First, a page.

Mr. Wang presides over a liberalizing Guangdong province, where media and civil society are freer than anywhere else in the country. He also impressed observers recently with the tolerant way he handled protesters who overthrew the Party leadership in the village of Wukan, leading to one of the freest local elections China has ever seen.

Mr. Bo, meanwhile, has become popular for his crackdown on organized crime in Chongqing and his calls to redistribute the country's growing wealth. At the same time, he has unsettled some with his Mao-style propaganda campaigns that recall of darker periods in the country's recent past.

Mr. Harper is believed to be the first foreign leader to meet Mr. Li, Mr. Wang and Mr. Bo on the same official visit.

Even former critics of Mr. Harper's China policy applaud his strategy on this trip. Howard Balloch, a former Canadian ambassador to China who now heads a Beijing-based investment bank, said that getting to know the incoming leadership early would be a "very smart" move, if that is indeed what Mr. Harper is coming to China to do. "I'm pleased that our China policy is on track right now," Mr. Balloch said.

"For a leader like Harper to know the future leadership early would certainly have some advantages," said Liu Jun, a Canada expert at the government-run Chinese Academy of Social Sciences. However, Mr. Liu said China's one-party system means the policy changes from one generation of leaders to the next are rarely as dramatic as those that follow changes of power in multiparty democracies.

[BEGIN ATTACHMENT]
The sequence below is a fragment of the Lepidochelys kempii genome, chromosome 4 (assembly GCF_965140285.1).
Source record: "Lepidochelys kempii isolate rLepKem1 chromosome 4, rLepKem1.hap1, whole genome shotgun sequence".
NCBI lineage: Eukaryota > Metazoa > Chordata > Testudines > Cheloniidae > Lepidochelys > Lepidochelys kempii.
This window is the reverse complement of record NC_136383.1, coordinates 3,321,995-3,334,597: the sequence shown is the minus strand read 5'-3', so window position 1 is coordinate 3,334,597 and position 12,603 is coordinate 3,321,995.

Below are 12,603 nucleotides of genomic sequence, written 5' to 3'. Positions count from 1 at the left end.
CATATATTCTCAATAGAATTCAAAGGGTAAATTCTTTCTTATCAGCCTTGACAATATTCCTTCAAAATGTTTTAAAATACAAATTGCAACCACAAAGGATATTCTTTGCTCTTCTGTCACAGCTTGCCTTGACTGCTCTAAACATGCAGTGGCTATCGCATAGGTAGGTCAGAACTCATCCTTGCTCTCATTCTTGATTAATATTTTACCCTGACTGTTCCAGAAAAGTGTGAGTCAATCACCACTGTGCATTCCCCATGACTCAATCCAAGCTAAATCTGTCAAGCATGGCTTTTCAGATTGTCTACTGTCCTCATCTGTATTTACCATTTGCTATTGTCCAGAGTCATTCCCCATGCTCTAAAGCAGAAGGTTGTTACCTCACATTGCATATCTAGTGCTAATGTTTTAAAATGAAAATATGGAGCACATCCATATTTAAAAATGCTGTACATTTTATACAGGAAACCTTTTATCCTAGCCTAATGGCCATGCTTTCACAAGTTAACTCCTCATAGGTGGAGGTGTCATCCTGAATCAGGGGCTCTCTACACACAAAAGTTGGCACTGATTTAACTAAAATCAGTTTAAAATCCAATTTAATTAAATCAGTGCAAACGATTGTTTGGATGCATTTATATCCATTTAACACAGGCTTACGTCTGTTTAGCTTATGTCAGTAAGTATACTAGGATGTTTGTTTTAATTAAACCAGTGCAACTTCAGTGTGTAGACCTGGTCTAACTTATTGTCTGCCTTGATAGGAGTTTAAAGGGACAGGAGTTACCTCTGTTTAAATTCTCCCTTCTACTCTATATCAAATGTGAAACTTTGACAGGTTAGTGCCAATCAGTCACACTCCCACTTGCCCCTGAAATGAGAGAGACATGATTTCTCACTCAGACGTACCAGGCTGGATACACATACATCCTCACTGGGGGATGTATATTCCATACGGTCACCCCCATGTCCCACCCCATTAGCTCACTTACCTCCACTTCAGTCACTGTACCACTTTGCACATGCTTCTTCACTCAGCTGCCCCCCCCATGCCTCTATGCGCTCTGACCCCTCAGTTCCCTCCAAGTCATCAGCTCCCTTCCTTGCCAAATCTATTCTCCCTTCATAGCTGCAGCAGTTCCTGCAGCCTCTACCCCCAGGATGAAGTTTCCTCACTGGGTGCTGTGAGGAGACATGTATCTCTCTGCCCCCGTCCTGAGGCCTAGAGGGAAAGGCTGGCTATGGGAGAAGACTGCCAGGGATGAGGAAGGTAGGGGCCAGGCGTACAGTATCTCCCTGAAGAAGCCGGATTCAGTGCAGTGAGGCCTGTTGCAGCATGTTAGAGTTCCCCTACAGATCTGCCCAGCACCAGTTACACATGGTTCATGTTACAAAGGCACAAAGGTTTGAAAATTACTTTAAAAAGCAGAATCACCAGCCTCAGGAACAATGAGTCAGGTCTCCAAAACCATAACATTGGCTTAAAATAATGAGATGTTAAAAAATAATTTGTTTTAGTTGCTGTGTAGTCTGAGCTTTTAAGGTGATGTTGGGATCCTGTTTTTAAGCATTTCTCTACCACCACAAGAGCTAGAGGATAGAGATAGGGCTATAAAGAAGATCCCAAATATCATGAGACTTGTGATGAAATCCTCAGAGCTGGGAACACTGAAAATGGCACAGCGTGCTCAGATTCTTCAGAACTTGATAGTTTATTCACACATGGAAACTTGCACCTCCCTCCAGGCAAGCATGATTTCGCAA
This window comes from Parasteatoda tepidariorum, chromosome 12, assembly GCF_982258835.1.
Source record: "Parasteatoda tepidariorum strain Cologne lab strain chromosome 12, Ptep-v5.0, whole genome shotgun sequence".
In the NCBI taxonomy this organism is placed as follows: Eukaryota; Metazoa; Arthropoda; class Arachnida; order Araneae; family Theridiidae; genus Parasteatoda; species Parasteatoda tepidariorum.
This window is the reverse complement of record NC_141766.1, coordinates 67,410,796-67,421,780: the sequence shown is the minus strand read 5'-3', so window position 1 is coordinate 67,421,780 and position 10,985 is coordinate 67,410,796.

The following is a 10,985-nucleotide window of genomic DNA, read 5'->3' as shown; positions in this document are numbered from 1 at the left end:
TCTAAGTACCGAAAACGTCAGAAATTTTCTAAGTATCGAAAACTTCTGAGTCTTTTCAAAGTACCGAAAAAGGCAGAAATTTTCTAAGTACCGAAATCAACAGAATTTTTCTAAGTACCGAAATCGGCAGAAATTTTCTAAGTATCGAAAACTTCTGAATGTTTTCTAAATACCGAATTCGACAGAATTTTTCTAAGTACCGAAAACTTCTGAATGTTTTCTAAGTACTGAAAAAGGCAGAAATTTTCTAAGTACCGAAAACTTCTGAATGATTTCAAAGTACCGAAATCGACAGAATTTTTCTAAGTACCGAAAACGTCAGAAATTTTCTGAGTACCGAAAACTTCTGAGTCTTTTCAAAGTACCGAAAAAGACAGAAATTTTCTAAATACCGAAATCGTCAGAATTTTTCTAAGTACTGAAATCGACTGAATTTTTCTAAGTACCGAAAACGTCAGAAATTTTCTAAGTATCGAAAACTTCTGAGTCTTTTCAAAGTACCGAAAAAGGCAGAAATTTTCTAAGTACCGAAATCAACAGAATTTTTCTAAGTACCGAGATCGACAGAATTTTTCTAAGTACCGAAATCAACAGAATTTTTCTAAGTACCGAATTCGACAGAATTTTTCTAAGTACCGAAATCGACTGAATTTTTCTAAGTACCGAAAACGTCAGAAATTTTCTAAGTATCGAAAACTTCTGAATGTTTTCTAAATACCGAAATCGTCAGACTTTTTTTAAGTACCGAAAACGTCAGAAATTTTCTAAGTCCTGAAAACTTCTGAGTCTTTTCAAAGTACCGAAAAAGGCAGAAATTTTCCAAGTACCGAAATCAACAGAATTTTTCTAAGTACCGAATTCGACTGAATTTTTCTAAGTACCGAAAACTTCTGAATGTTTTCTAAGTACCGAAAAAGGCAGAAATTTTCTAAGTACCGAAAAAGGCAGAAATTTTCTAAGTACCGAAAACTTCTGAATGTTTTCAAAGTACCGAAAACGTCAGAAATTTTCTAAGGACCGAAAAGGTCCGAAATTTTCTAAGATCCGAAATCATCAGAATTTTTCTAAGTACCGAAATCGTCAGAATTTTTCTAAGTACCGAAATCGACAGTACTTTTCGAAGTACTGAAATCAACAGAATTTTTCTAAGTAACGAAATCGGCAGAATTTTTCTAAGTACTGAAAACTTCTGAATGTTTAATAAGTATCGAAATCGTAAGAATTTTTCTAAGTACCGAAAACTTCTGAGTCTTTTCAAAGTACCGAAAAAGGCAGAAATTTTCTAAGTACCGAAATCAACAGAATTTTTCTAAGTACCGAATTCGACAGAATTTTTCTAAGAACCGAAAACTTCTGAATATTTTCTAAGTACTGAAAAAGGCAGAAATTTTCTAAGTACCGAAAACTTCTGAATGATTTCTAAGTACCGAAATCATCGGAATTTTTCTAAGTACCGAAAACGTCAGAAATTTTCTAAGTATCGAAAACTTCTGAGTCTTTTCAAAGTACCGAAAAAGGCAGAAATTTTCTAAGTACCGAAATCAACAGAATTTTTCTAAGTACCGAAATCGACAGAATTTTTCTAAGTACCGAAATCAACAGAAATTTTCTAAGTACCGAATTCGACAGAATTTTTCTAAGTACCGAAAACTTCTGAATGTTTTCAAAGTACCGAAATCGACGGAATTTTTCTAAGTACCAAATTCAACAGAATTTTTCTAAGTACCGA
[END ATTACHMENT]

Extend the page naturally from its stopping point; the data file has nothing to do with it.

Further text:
Indeed, the handover of power in China is expected to take years. If Mr. Hu follows precedent, he will remain as head of the military until 2014, and likely retain substantial influence long after that. His own predecessor, Jiang Zemin, is believed to still hold sway over key decisions, including the selections of Mr. Xi and Mr. Li.

Still, the effort itself is remarkable from a Prime Minister who once rankled Beijing by proudly bestowing honorary citizenship on the Dalai Lama and famously staying away from the 2008 Olympics in Beijing. Human rights groups say China has gone backward since then in terms of how it treats dissidents and ethnic minorities, but little of the old criticism is expected to make it onto the agenda while Mr. Harper builds ties.

"China is being treated with a softness and reverence on some issues that would have been a surprise to Liberal and even Conservative governments in the past," said Paul Evans, director of the Institute of Asian Research at the University of British Columbia. "The period of treating China as a godless authoritarian country with nuclear weapons – it's as if it never happened."

The arrival of the two pandas – a centuries-old goodwill gesture known in China as "panda diplomacy" – will symbolize the new warmth between the Communist and Conservative governments.

Canadian leaders have sought pandas since Pierre Trudeau went to China on his inaugural trip in 1973. Mr. Trudeau went so far as to offer four beavers to then-Chinese-premier Zhou Enlai in hopes of provoking an exchange of national symbols that never happened. Until now.